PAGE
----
Robert Mugabe, the recently deposed president of Zimbabwe, has long been known as the dictator who “ruined” his country. During his 37 years in power, Mugabe’s policies led to hyperinflation and crumbling infrastructure, while his desire to retain power resulted in illegitimate elections and corruption.
In November 2017, an unexpected military coup seemingly removed the 93-year-old autocrat from power. But to understand how he was able hold on for so long, we need to understand his role as a leader of post-colonial Zimbabwe.
Before Zimbabwe was an independent country, it was a British colony known as “Rhodesia” or “Southern Rhodesia.” Beginning in the late 19th century, white Europeans moved there to set up their own government. They also seized land from Africans and gave the land to white people.
But after World War II, the white minority in Southern Rhodesia began to worry that maybe they wouldn’t be in charge for very much longer. The British Empire was crumbling and other African nations were winning independence; and so, in 1965, Southern Rhodesia’s white Prime Minister, Ian Smith, tried to head this off by becoming “the first and only white colonial ruler to break away from the British Crown,” writes Samantha Power in The Atlantic.
Although Smith declared that Southern Rhodesia was now an independent nation, in reality, it was an unrecognized state where white people, who made up five percent of the population, forced their rule upon the black majority—in other words, it was just colonialism in a different form. Smith’s actions sparked the Second Chimurenga, or war for Zimbabwean independence, which lasted from the late 60s to 1979.
It was in this oppressive, turbulent climate that Robert Mugabe rose to power, says Teresa Barnes, a history professor at the University of Illinois. Mugabe was a former Catholic school teacher who led the Zimbabwe African National Union, one of the two main wings of the nationalist movement, in the late 1970s. When Zimbabwe won independence, Mugabe became the country’s first democratically-elected leader in 1980, retaining power until 2017.
“Mugabe came to power in 1980 with a huge amount of legitimacy,” Barnes says. That first election was fair, and “really did represent the will of the majority of the people at that particular time.”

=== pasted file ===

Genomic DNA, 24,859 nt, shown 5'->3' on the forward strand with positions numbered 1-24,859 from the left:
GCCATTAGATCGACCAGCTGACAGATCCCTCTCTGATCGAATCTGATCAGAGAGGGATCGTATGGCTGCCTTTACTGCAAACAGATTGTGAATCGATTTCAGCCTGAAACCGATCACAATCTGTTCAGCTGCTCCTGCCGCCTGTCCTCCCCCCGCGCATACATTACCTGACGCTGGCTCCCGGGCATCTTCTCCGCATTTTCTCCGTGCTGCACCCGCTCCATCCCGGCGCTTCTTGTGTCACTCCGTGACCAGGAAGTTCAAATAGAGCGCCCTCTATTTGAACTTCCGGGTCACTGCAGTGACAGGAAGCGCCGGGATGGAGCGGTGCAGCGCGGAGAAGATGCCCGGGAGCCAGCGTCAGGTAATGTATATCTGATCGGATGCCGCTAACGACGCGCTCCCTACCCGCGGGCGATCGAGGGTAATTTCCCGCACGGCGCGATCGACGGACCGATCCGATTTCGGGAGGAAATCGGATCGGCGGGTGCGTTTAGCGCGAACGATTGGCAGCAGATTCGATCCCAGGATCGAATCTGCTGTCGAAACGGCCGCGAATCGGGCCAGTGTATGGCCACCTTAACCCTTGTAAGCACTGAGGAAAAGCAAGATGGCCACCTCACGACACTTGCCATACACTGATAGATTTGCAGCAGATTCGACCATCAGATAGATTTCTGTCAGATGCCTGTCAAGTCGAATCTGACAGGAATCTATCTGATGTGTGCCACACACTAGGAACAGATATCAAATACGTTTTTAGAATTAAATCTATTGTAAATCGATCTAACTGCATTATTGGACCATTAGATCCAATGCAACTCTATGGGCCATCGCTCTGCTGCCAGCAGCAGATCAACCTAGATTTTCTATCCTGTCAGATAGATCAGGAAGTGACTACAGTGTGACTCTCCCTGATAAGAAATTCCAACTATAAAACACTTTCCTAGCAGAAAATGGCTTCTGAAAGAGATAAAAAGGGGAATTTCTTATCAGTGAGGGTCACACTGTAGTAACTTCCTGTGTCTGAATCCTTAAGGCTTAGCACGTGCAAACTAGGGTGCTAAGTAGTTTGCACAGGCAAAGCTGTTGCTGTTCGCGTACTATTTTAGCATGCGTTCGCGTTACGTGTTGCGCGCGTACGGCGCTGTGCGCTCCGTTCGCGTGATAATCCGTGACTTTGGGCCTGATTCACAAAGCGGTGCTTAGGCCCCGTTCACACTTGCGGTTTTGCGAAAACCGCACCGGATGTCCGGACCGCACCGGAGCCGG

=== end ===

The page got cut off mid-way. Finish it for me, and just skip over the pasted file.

At the beginning of his rule, Mugabe was a welcome relief from the war that had ripped through the country for over a decade. “In that kind of atmosphere, where people really wanted to work politically and work within the new system, Mugabe was able to gradually and then quite tightly consolidate power,” Barnes says.
In addition, she says that Mugabe was “a very canny politician,” who appealed “to key segments of the population” regarding the outcomes they had thought the liberation struggle would bring. “One of the first things he did was to appeal to the group of people who had fought in the liberation struggle,” she says.
In the mid-1980s, Mugabe shored up his popular support by promising to redistribute resources to soldiers who had fought for the war. He would continue to use the promise of land redistribution, which had been a major goal of the Second Chimurenga, as a way to maintain his popularity.
Over time, Mugabe’s actions made him less popular. For example, although he did end up redistributing land that had been given to white people back to black Zimbabweans in the 1990s, he made sure a lot of land went to his political cronies. But Mugabe was still able to retain his power by persecuting his opponents and holding unfair elections.
Since 1980, the country’s elections “have become less and less free,” Barnes says. “Over time they’ve become more like sham elections, and Mugabe has ‘won’ every one of those”—such as in 2008 when he lost the election but manipulated the situation in order to retain power.
In early November 2017, Mugabe fired his vice president in an apparent move to give power to Mugabe’s wife (though Barnes says that the situation is probably a little more complicated than the wife narrative that is being reported). Soon after, a military coup unexpectedly took power, placing Mugabe under house arrest.
Barnes says that no one has ever attempted a coup against Mugabe before, and “I didn’t personally anticipate that his removal from power would lead to this.” But, she continues “the man is 93 years old—something had to happen eventually.”